Sr Meena: Christmas amid us persecuted Indians, like that Jesus (VIDEO)
Back in 1999, hate-mongering Hindu nationalists killed Fr Arul Dos in the village of Sarat. That did not extinguish the faith of ethnic Ho who celebrate Christmas by singing and dancing all night long. Their life is no different from that in the nativity cave, amid the smell of animals and “fragile lives fraught with danger and insecurity.” Here too, “Jesus comes to give life and hope.”
Mayurbhani (AsiaNews) – This Christmas, the suffering of India’s persecuted Christians was covered for once by India’s big media. But as the readers of this site know, the suffering caused by the violence of Hindu extremists is a daily experience that has been increasing for a long time.
In the latest incident, three Evangelical Christians were reportedly arrested on Sunday in Bicholi, Jabhua district (Madhya Pradesh) for allegedly carrying out “conversions” following accusations levelled by radical right-wing groups.
The history of Indian Christians is one of profound faith. Even more than suffering, it is a life shared with the marginalised, as evinced by the testimony that follows, which comes from a place severely marked by suffering.
In Sarat, Odisha, the persecution is not only today’s news. In 1999 Fr Arul Dos was murdered by fanatics incited by the same groups that still preach hatred against Christians in India today. More than twenty years have passed since then, marked by many more acts of violence.
This has not however extinguished the faith of ethnic Ho, who, like Sister Meena Lalita, superior of the convent of Sarat, experienced Christmas as close to the way the Holy Family of Bethlehem must have experienced it, namely amid poverty and persecution, but aware that Jesus came to give hope.
In the Catholic parish in Sarat, Mayurbhanj district, we have around 700 Catholic families; in our convent we are four sisters. This is a remote village in Odisha, the same parish where Fr Arul Dos, a Catholic priest, was killed with bows and arrows on the night of 1 September 1999 by a right-wing mob.
We have a wonderful ministry in Sarat. We stand by poor people and go to villages and visit families. These are all ethnic Ho, tribal people with their own Ho language. We teach them catechism and prepare them for the sacraments. We also help young women and youth get jobs and become financially independent.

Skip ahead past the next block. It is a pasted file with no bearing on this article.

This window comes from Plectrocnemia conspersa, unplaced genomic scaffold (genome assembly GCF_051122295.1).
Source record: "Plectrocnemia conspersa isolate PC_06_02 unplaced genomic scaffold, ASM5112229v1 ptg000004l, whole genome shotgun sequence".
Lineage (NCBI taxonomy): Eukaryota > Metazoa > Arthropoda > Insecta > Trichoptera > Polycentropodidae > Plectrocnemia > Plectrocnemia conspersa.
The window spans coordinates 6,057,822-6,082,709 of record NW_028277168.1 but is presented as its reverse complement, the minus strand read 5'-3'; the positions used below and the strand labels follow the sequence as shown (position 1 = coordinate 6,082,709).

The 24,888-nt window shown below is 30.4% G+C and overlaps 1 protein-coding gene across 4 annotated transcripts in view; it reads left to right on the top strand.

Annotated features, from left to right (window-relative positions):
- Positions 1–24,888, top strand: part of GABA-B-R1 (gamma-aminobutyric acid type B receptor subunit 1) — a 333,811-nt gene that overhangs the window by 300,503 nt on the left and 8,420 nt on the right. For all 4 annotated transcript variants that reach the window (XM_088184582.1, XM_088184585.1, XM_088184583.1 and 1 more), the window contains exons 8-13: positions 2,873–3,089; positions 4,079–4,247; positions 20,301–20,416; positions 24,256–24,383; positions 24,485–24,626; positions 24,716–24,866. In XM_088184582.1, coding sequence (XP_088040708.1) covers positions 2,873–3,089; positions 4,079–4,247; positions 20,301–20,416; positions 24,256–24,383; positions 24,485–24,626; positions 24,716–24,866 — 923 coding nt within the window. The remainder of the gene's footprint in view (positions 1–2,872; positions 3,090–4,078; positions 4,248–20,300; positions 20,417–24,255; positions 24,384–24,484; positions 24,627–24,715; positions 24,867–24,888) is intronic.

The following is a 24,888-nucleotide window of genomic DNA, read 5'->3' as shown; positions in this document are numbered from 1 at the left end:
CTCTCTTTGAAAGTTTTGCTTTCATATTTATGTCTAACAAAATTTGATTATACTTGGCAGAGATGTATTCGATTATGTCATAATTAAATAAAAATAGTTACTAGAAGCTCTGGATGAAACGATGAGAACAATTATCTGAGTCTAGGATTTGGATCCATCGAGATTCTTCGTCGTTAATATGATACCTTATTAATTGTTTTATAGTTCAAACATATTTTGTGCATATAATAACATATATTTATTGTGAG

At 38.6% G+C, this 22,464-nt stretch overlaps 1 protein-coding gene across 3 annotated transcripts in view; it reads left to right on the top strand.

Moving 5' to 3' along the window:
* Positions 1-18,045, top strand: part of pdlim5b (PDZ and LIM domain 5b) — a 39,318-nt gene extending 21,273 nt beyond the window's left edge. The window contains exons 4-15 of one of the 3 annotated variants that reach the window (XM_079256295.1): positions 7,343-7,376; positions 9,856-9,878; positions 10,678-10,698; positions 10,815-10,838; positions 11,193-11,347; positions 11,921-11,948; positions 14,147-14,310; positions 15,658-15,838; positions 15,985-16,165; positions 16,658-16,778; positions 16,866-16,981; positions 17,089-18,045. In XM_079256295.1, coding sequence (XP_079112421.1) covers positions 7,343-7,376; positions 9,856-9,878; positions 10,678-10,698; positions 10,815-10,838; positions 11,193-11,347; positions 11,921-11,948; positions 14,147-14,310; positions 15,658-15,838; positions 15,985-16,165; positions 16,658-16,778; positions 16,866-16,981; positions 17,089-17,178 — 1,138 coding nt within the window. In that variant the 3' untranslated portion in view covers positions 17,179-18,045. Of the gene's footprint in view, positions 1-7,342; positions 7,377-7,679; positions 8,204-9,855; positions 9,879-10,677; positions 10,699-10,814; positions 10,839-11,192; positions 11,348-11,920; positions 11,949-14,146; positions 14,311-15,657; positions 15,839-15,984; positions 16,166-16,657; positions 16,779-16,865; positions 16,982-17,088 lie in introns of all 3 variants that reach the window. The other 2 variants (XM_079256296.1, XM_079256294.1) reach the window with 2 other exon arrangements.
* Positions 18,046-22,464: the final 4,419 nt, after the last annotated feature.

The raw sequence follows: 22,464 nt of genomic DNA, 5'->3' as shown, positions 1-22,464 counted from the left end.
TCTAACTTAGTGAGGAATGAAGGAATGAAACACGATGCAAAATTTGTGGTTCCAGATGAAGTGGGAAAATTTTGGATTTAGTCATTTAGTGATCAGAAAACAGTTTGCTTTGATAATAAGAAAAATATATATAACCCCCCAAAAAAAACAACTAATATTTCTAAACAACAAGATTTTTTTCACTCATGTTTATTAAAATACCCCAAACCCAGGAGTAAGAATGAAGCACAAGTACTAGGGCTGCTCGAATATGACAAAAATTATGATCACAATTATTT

We run a hostel (currently closed due to the COVID-19 lockdown) and offer tailoring classes. We also help educate them about their rights so that they can lead better lives and avail themselves of the various government welfare and improvement schemes.
Ho people lead a simple life, not very different from that in the nativity cave in which the Prince of Peace was born. Tribal villagers face many difficulties.
The cave in which Jesus was born may have smelled from cows who had their fodder and water at night, but Saint Joseph must have cleaned it and put some leftover straw in the manger. He must have cleaned cow dung with his bare hands from one corner of the cowshed and he may not have had water to wash. That means Joseph and Mary too must have smelled. They might have just squeezed themselves among animals in biting cold.
What suffering Mother Mary must have undergone to give birth to her first-born son! After the birth, this poor family had to flee to a foreign land to hide. The misery of this poor family, unnoticed, rejected by all at that time, is the picture I like to draw.
I feel that big decorations, Christmas trees, attractive cribs, and celebrations etc. are not really meaningful and do not bring out the true meaning of Christmas. More meaningful would be to identify a poor widow in one of the villages, someone who hardly has any food, clothing and shelter, and buy her some food and warm clothing to help her a little in this biting cold.
I like to remember all those displaced people, persecuted Christians still living far away from their villages. I know many of them personally.
I remember homeless, hungry, sexually abused women and girls, innocent people behind bars, tribal people and Dalits who are exploited etc. I believe these people too share the suffering and pain of Joseph’s family.
Let the Baby Jesus comfort them and give them divine power to face challenges with courage and live a dignified life.
After Vigil Mass on Christmas Eve, tribal Ho remained, visiting villages, dancing and singing Christmas carols before going home in the morning. Their celebrations are communal.
This Christmas season, it is wonderful to witness God living among poor tribal Ho. In Mayurbhanj district even two decades after the murder of Fr Arul Doss, the faith of the people is very strong. They know that Jesus came as one of them, as a poor babe, in a lowly manger.
Amid fragile lives fraught with danger and insecurities, Jesus came to give life and hope. This is our Christmas, among tribal Ho, Christmas with us.
(Nirmala Carvalho collaborated)